Harrelson’s mix of goofiness and child-like earnestness proves the perfect lead, and the film has an outstanding cast, including Kat Denings from Nick and Norah’s Infinite Playlist and Sandra Oh as Poppington’s psychologist.
While the jarring bursts of brutal violence may add a surprising element, the functional doses of gritty realism make Defendor a tremendously good time at the movies, and a worthy antithesis to the superhero genre.
Leaves of Grass
Directed by Tim Blake Nelson
Actor turned director/screenwriter Tim Blake Nelson tackles worrisomely familiar content in his new film, addressing issues of family roots, class struggles and the ethical ambiguities of marijuana. Yet somehow he manages a fresh conceptual framework to his tale.
Gleefully subverting expectations throughout and delivering a slew of colourful yet entirely believable characters, Nelson’s clever script somehow achieves greater authenticity through its askew delivery, trimmed of all Hollywood cliché and easy emotion.
Of course the cast are what really drive it home, with Nelson himself, Keri Russell and Richard Dreyfus all giving wonderful and often hilarious performances.
But the real highlight is not only one, but two Edward Nortons, perfectly playing two very different twin brothers and delivering enough charisma and crackling energy to singlehandedly make the film worthwhile.
Directed by Neil Jordan
Seldom is it a film of true, unabashed beauty hits theatres these days, but Neil Jordan’s Ondine is nearly enough to make up for it.
On the surface a playful fantasy tale, Jordan’s film hits grand and resonant depths, addressing issues of cultural story construction, the contemporary intolerance of magic and the utter necessity of both.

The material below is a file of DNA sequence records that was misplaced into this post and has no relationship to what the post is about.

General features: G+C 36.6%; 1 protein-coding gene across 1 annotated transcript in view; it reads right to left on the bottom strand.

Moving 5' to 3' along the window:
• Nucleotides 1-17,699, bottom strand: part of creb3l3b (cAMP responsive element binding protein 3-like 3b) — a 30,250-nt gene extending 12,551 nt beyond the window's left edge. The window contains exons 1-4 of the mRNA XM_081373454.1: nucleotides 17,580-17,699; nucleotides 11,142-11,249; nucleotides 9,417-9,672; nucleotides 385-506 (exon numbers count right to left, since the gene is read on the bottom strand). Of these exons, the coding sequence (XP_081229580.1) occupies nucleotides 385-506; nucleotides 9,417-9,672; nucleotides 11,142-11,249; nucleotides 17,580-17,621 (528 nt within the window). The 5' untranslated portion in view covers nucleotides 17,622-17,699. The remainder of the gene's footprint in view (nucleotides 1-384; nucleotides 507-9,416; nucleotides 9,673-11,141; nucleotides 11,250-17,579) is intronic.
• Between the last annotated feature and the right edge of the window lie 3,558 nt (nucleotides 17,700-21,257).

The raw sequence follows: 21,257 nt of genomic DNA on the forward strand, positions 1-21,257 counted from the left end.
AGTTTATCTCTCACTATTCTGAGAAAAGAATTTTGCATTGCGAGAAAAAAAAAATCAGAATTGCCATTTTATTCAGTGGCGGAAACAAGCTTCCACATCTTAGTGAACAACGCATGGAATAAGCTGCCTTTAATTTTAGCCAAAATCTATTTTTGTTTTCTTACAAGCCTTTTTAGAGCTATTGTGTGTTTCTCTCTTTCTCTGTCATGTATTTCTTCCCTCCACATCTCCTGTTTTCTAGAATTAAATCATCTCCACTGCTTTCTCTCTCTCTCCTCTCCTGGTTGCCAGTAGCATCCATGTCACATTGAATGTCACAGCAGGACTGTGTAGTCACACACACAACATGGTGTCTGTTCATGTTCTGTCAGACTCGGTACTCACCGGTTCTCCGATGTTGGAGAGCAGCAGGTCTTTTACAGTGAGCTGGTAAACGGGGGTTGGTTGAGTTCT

With dazzlingly beautiful cinematography of sumptuous Irish countrysides and seas, a haunting musical score by Kjartan Sveinsson from Sigur Ros and monumental performances from Colin Farrell as a downtrodden fisherman and Alicja Bachleda-Curus as the mysterious woman who he finds caught in his fishing net, one is hard pressed to find flaws in Jordan’s film.
To say more would be to ruin the artistry, so suffice to say Ondine is a truly magical and captivating experience worth seeing by one and all.
Up in the Air
Directed by Jason Reitman
With Juno and Thank You for Smoking, director Jason Reitman demonstrated a peerless ability for skewering contemporary issues with a fast paced, acerbic sense of satire, and his latest film is no exception.
George Clooney, giving his best performance in years, is Ryan Bingham, a man who fires people for a living and spends his time flying from place to place, enjoying his lack of roots.
Ultimately, through interaction with the collection of pricelessly memorable and hysterical characters, he is forced to re-examine his perspective and contemplate buying into the society he so disdainfully exploits.
While Reitman’s film plunges into an undeniably sombre second act, never do the piercing cultural insight, stunning script and snappy wit falter, delivering not only one of the most moving character studies to hit Hollywood in ages, but also one of the most credible, and easily one of the funniest.
It is a must-see.